A child’s performance in exams while staying with a parent would have a major bearing on the outcome of the legal battle between couples for their custody, the Supreme Courthas said.
Remarkable improvement in two children’s grades while in their mother’s interim custody, compared with failure in exams during their stay with their father, convinced a bench of Justice A K Sikri and Justice Ashok Bhushan to award their custody to the mother, setting aside a Bombay high court order in the father’s favour.
After being married for over 15 years, the woman had walked out of her matrimonial home, alleging mental and physical cruelty. The couple’s children — a boy aged 14 at the time and a girl of 10 — remained with the father.
The woman got interim maintenance from her husband, but a trial court allowed the father custody as the children were in boarding school.
There is some dispute as to how the children came in the custody of the mother. The husband claimed she did not return the children after taking them out during a court-permitted visitation period.
The woman said her husband, without any court order, had handed over custody to her as the son had “miserably failed in his Class 9 exams and he wanted her to teach him so that he did not waste a year”. When the couple first moved court, the magistrate interacted with the children and granted custody to the mother. The sessions court rejected the husband’s appeal. But the HC, on February 17 last year, directed the woman to hand over custody to their father. She appealed against the order in the SC. Justice Sikri, writing the judgment, said though the HC correctly discussed the ‘welfare principle’, it gave no reasons as to how the principle weighed in favour of the father in the given facts and circumstances of this case.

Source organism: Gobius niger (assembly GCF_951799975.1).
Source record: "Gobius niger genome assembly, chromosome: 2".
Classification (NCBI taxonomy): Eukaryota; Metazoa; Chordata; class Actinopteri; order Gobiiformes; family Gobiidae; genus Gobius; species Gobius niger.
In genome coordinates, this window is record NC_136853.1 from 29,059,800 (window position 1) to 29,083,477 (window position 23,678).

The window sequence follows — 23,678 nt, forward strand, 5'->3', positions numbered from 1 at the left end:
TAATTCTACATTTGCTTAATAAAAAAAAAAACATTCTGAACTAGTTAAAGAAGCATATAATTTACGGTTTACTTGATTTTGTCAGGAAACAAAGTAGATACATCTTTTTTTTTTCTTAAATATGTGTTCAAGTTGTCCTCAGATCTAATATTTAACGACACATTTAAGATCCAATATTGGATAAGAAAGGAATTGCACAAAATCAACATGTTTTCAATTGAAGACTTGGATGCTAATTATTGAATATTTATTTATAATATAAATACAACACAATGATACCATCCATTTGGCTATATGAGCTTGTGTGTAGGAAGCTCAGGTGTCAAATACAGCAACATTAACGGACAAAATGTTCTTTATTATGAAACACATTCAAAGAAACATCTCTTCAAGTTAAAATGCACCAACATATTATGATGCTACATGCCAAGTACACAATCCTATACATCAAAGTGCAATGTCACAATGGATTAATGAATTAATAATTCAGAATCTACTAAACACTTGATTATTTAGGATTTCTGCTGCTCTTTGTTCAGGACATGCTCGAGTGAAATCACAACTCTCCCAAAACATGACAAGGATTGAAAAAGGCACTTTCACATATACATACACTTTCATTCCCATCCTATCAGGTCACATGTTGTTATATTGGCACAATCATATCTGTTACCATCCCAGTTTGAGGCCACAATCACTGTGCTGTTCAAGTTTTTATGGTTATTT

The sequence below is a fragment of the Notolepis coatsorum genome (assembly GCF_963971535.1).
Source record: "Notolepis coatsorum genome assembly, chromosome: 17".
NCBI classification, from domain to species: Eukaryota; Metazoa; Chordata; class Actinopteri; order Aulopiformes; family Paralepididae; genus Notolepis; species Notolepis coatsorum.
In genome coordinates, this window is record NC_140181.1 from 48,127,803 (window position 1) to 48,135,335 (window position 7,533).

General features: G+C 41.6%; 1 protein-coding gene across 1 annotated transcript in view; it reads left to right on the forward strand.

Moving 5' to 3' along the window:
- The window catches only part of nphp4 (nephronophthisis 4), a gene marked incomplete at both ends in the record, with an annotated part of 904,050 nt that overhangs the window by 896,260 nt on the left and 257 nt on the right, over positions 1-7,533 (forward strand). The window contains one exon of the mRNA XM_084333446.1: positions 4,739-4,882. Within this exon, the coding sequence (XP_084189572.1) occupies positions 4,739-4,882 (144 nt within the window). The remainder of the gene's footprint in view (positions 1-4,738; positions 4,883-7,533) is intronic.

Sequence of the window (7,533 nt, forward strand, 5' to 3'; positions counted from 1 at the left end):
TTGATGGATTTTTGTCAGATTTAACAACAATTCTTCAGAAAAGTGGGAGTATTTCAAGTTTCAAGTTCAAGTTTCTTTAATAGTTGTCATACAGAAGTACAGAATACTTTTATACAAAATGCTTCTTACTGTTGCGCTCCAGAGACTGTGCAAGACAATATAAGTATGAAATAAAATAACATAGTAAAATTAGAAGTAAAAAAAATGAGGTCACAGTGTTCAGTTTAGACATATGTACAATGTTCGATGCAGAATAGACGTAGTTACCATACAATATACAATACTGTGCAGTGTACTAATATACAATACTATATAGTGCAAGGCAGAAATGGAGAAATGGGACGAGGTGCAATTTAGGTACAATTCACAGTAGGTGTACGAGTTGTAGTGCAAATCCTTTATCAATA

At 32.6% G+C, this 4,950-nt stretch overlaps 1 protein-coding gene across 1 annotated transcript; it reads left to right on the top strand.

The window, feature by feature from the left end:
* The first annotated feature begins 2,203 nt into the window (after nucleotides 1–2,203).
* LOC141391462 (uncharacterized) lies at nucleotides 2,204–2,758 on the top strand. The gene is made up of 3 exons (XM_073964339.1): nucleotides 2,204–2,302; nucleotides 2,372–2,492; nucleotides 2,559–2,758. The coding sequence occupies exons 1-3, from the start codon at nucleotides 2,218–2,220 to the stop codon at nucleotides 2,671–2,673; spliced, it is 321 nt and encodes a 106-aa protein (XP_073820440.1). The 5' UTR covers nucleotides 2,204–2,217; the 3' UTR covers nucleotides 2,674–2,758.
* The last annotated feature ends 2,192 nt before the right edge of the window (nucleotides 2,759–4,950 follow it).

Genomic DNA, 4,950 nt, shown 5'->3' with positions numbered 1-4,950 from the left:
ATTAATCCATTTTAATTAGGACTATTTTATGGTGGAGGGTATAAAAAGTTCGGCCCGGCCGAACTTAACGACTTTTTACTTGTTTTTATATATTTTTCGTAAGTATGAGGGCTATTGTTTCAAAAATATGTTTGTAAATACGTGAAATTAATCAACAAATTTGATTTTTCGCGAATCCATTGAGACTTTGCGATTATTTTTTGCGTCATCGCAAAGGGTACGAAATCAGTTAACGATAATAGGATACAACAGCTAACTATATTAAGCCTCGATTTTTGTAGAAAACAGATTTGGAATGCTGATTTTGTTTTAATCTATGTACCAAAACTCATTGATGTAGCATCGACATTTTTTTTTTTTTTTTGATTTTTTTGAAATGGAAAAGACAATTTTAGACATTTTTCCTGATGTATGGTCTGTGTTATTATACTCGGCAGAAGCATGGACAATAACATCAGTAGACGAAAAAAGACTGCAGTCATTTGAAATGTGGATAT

“After the children came to stay with the mother… the son’s academic performance improved significantly. He is getting very high grades… In fact, academic performance of the daughter has also gone up. This factor, though noticed by the HC, has been brushed aside with the observation that if the children were not doing well earlier, blame cannot be put on the father as it could be the result of the disputes between the parents,” said the bench. “In the process, what is ignored is that, in spite of the dispute still existing, the academic performance of the children, while in their mother’s custody, has gone up tremendously,” it added.